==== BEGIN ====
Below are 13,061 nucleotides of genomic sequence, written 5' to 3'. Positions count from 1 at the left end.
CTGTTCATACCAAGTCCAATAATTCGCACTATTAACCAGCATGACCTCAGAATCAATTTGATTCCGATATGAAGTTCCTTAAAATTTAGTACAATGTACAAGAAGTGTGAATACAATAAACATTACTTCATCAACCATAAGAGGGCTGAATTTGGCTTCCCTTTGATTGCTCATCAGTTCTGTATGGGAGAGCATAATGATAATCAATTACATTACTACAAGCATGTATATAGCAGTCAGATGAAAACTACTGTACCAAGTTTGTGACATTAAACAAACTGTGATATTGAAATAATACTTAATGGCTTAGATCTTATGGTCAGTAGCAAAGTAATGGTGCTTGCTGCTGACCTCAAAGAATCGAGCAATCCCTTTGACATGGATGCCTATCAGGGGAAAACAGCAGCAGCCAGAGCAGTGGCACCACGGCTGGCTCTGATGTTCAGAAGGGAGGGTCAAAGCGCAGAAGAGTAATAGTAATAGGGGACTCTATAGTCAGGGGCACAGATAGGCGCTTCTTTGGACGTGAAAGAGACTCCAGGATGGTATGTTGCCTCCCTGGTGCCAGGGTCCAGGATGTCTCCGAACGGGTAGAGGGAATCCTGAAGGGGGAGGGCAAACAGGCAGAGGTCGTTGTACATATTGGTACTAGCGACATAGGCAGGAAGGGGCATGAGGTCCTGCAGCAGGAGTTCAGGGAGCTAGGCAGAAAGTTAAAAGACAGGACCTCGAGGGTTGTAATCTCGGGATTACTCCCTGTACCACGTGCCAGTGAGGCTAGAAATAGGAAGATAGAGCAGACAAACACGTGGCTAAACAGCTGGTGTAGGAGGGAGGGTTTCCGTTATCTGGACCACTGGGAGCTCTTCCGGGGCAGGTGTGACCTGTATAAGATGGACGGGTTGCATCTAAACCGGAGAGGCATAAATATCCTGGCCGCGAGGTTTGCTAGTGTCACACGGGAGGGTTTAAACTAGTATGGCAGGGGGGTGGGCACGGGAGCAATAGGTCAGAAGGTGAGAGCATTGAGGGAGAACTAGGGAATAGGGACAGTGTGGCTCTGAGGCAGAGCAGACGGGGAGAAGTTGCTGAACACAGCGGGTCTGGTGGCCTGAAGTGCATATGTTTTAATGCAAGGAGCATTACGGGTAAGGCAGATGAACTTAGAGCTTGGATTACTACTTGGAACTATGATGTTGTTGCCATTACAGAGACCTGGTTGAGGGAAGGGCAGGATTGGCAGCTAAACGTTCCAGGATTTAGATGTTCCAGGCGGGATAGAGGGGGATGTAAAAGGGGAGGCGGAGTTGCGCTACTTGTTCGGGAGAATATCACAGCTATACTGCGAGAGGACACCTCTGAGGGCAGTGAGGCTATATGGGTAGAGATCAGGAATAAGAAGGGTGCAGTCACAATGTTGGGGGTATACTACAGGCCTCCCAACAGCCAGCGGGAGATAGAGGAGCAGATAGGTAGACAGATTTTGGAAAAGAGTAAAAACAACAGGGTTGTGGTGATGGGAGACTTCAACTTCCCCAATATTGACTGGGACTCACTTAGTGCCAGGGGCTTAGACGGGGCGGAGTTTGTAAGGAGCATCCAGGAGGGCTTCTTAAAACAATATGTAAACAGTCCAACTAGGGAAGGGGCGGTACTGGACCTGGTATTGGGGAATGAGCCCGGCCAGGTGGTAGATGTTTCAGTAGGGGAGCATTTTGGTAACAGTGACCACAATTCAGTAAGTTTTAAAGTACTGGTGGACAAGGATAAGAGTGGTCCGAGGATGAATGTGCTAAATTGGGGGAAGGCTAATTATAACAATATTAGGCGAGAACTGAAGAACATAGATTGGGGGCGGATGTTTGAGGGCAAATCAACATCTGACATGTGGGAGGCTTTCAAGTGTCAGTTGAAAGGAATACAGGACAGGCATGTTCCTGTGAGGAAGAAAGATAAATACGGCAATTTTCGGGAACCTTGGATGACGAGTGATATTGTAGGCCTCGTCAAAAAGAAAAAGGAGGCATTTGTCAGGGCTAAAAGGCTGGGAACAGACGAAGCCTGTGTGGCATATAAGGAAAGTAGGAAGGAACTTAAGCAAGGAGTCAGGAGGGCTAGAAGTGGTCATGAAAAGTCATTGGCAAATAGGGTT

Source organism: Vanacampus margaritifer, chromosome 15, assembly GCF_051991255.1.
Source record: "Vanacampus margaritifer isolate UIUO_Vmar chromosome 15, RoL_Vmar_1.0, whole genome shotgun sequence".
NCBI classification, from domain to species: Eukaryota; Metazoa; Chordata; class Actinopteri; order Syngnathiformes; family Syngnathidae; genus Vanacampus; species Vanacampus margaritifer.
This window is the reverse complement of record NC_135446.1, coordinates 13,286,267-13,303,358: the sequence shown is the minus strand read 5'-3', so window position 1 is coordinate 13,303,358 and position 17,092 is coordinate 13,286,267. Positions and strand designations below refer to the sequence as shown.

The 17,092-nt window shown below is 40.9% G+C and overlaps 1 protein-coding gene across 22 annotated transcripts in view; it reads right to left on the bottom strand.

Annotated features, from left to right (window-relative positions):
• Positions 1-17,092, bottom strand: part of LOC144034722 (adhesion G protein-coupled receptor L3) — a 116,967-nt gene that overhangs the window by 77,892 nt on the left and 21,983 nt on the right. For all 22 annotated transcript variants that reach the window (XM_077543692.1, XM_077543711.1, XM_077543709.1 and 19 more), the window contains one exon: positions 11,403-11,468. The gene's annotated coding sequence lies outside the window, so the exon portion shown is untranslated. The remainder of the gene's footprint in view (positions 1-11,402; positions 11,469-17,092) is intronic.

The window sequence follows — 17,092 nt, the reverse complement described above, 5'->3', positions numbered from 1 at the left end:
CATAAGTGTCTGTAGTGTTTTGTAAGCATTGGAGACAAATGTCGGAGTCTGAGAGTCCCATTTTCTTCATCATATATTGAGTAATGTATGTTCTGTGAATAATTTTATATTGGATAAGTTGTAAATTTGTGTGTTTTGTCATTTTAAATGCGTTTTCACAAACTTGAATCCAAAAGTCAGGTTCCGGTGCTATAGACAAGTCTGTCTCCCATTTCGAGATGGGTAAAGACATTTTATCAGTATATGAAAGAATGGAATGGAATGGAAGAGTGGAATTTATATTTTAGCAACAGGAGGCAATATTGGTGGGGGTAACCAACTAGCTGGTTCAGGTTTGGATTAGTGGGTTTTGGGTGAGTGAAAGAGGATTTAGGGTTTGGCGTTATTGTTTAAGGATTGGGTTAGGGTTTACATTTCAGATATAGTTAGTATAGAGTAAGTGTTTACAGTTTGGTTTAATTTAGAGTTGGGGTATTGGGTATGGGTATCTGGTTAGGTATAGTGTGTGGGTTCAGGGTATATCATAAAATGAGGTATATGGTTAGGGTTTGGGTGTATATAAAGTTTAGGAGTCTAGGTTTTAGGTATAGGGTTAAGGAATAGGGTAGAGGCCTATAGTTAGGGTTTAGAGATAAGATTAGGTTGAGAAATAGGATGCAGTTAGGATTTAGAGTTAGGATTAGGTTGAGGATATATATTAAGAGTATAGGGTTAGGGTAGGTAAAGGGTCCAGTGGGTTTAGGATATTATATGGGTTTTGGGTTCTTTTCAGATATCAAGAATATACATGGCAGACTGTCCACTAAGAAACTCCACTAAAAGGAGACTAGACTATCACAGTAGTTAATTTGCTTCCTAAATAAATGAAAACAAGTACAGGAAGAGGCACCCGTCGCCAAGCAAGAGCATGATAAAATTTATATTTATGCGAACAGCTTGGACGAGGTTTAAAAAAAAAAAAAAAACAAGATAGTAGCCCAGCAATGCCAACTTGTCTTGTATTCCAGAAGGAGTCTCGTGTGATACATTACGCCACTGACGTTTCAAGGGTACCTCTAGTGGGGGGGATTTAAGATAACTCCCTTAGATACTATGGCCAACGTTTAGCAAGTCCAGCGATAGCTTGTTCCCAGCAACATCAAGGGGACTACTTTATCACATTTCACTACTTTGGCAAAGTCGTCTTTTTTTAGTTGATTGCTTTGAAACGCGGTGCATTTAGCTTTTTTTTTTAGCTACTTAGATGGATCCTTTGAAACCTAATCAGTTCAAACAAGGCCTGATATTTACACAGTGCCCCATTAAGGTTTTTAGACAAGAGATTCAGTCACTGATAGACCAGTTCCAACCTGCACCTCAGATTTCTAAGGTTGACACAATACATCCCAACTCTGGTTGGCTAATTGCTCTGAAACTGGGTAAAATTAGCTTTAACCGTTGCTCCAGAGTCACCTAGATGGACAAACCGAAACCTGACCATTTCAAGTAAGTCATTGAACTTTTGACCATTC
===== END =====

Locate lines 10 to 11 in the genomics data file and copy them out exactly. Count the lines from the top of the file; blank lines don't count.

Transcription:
The window sequence follows — 17,092 nt, the reverse complement described above, 5'->3', positions numbered from 1 at the left end:
CATAAGTGTCTGTAGTGTTTTGTAAGCATTGGAGACAAATGTCGGAGTCTGAGAGTCCCATTTTCTTCATCATATATTGAGTAATGTATGTTCTGTGAATAATTTTATATTGGATAAGTTGTAAATTTGTGTGTTTTGTCATTTTAAATGCGTTTTCACAAACTTGAATCCAAAAGTCAGGTTCCGGTGCTATAGACAAGTCTGTCTCCCATTTCGAGATGGGTAAAGACATTTTATCAGTATATGAAAGAATGGAATGGAATGGAAGAGTGGAATTTATATTTTAGCAACAGGAGGCAATATTGGTGGGGGTAACCAACTAGCTGGTTCAGGTTTGGATTAGTGGGTTTTGGGTGAGTGAAAGAGGATTTAGGGTTTGGCGTTATTGTTTAAGGATTGGGTTAGGGTTTACATTTCAGATATAGTTAGTATAGAGTAAGTGTTTACAGTTTGGTTTAATTTAGAGTTGGGGTATTGGGTATGGGTATCTGGTTAGGTATAGTGTGTGGGTTCAGGGTATATCATAAAATGAGGTATATGGTTAGGGTTTGGGTGTATATAAAGTTTAGGAGTCTAGGTTTTAGGTATAGGGTTAAGGAATAGGGTAGAGGCCTATAGTTAGGGTTTAGAGATAAGATTAGGTTGAGAAATAGGATGCAGTTAGGATTTAGAGTTAGGATTAGGTTGAGGATATATATTAAGAGTATAGGGTTAGGGTAGGTAAAGGGTCCAGTGGGTTTAGGATATTATATGGGTTTTGGGTTCTTTTCAGATATCAAGAATATACATGGCAGACTGTCCACTAAGAAACTCCACTAAAAGGAGACTAGACTATCACAGTAGTTAATTTGCTTCCTAAATAAATGAAAACAAGTACAGGAAGAGGCACCCGTCGCCAAGCAAGAGCATGATAAAATTTATATTTATGCGAACAGCTTGGACGAGGTTTAAAAAAAAAAAAAAAACAAGATAGTAGCCCAGCAATGCCAACTTGTCTTGTATTCCAGAAGGAGTCTCGTGTGATACATTACGCCACTGACGTTTCAAGGGTACCTCTAGTGGGGGGGATTTAAGATAACTCCCTTAGATACTATGGCCAACGTTTAGCAAGTCCAGCGATAGCTTGTTCCCAGCAACATCAAGGGGACTACTTTATCACATTTCACTACTTTGGCAAAGTCGTCTTTTTTTAGTTGATTGCTTTGAAACGCGGTGCATTTAGCTTTTTTTTTTAGCTACTTAGATGGATCCTTTGAAACCTAATCAGTTCAAACAAGGCCTGATATTTACACAGTGCCCCATTAAGGTTTTTAGACAAGAGATTCAGTCACTGATAGACCAGTTCCAACCTGCACCTCAGATTTCTAAGGTTGACACAATACATCCCAACTCTGGTTGGCTAATTGCTCTGAAACTGGGTAAAATTAGCTTTAACCGTTGCTCCAGAGTCACCTAGATGGACAAACCGAAACCTGACCATTTCAAGTAAGTCATTGAACTTTTGACCATTC